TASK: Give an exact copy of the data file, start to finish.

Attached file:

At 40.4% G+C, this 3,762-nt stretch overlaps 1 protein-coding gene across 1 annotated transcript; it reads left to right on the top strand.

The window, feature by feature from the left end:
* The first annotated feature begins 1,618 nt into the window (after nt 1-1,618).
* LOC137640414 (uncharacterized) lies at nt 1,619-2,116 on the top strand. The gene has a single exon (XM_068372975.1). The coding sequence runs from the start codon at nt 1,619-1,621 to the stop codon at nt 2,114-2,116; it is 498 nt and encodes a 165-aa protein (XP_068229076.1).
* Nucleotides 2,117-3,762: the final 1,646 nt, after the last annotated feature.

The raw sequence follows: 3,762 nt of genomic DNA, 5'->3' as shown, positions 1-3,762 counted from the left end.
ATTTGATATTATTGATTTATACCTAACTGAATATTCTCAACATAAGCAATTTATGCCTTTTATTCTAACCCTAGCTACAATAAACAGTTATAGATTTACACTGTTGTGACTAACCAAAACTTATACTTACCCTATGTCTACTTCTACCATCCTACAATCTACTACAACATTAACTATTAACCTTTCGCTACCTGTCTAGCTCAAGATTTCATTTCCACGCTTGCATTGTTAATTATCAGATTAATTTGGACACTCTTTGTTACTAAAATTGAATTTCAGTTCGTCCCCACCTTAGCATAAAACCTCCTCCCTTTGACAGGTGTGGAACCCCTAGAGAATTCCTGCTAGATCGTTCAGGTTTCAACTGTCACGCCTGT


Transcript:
At 40.4% G+C, this 3,762-nt stretch overlaps 1 protein-coding gene across 1 annotated transcript; it reads left to right on the top strand.

The window, feature by feature from the left end:
* The first annotated feature begins 1,618 nt into the window (after nt 1-1,618).
* LOC137640414 (uncharacterized) lies at nt 1,619-2,116 on the top strand. The gene has a single exon (XM_068372975.1). The coding sequence runs from the start codon at nt 1,619-1,621 to the stop codon at nt 2,114-2,116; it is 498 nt and encodes a 165-aa protein (XP_068229076.1).
* Nucleotides 2,117-3,762: the final 1,646 nt, after the last annotated feature.

The raw sequence follows: 3,762 nt of genomic DNA, 5'->3' as shown, positions 1-3,762 counted from the left end.
ATTTGATATTATTGATTTATACCTAACTGAATATTCTCAACATAAGCAATTTATGCCTTTTATTCTAACCCTAGCTACAATAAACAGTTATAGATTTACACTGTTGTGACTAACCAAAACTTATACTTACCCTATGTCTACTTCTACCATCCTACAATCTACTACAACATTAACTATTAACCTTTCGCTACCTGTCTAGCTCAAGATTTCATTTCCACGCTTGCATTGTTAATTATCAGATTAATTTGGACACTCTTTGTTACTAAAATTGAATTTCAGTTCGTCCCCACCTTAGCATAAAACCTCCTCCCTTTGACAGGTGTGGAACCCCTAGAGAATTCCTGCTAGATCGTTCAGGTTTCAACTGTCACGCCTGT